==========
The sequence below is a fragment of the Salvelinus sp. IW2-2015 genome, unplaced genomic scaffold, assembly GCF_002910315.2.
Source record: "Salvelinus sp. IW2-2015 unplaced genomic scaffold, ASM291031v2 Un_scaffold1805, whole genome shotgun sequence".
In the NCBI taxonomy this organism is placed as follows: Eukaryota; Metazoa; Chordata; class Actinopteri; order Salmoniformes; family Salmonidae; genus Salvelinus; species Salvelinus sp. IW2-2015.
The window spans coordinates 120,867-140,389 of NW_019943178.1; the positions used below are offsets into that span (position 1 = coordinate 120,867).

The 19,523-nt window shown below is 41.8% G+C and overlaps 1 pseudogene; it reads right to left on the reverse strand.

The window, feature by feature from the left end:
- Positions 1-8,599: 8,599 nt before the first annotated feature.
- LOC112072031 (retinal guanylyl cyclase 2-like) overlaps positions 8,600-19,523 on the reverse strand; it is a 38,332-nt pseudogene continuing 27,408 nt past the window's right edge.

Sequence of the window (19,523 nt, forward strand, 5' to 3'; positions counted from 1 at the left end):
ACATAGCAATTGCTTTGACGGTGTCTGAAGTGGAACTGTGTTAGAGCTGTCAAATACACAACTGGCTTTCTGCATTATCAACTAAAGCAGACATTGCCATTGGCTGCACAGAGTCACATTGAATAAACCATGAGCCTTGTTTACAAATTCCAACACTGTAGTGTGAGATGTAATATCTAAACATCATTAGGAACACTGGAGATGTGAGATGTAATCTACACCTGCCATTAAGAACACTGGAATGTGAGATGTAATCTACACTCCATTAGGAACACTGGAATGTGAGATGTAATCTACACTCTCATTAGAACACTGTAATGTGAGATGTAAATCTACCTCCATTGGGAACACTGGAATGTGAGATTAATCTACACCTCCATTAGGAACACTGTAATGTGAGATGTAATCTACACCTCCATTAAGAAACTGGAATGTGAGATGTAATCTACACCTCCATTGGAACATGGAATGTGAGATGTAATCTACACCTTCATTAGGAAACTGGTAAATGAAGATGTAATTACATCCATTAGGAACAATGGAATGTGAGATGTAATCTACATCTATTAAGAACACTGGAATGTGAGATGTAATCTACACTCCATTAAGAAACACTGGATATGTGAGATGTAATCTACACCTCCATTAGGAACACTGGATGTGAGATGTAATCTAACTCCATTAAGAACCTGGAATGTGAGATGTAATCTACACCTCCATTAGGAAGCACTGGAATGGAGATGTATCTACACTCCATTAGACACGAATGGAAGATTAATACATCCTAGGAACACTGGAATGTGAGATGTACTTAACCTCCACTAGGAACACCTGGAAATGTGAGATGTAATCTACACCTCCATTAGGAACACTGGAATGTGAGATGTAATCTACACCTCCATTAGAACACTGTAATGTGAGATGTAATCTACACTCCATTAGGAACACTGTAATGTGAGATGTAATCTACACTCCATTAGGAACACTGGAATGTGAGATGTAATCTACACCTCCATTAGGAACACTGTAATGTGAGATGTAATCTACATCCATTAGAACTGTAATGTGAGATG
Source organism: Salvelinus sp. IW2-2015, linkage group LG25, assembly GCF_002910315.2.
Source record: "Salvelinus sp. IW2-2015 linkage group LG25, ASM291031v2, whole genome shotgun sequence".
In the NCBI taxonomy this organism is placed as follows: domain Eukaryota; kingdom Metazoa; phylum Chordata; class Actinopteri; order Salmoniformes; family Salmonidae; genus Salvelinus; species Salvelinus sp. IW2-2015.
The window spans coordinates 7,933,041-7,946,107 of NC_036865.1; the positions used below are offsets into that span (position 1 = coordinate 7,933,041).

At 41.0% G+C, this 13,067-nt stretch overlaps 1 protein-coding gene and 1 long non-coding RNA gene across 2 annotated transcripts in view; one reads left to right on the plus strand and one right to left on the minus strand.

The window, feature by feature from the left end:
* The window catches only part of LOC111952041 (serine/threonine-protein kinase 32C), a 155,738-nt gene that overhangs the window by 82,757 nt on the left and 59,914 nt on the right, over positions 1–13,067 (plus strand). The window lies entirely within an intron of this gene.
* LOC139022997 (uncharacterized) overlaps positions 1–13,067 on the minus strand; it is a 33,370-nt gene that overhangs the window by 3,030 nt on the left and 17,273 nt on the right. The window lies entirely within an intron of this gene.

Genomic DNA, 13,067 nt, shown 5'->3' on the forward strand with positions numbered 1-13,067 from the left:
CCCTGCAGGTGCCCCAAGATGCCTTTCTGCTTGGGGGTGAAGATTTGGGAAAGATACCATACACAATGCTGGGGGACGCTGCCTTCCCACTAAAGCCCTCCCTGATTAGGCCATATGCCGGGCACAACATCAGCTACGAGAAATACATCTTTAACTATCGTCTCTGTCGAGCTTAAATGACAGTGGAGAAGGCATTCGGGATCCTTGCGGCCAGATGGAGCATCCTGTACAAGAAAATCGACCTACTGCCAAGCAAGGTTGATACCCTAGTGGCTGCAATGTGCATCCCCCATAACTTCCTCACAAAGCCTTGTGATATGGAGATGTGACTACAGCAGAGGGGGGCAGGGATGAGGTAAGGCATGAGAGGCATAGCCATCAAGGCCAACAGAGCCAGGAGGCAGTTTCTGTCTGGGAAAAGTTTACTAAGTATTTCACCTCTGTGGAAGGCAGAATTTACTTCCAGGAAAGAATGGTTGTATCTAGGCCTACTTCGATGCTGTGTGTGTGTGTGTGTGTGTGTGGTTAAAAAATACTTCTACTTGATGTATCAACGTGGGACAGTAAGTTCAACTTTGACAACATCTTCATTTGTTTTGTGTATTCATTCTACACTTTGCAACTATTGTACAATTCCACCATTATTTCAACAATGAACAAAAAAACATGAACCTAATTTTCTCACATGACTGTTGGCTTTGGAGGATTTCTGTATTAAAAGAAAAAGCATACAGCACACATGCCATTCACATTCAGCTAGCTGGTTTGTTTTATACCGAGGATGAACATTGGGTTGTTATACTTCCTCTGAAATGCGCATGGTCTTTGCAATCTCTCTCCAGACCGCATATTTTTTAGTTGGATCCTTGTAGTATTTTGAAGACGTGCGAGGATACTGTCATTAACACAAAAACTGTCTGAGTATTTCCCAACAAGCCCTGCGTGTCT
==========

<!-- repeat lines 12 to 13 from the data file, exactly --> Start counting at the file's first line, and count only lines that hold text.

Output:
Source record: "Salvelinus sp. IW2-2015 linkage group LG25, ASM291031v2, whole genome shotgun sequence".
In the NCBI taxonomy this organism is placed as follows: domain Eukaryota; kingdom Metazoa; phylum Chordata; class Actinopteri; order Salmoniformes; family Salmonidae; genus Salvelinus; species Salvelinus sp. IW2-2015.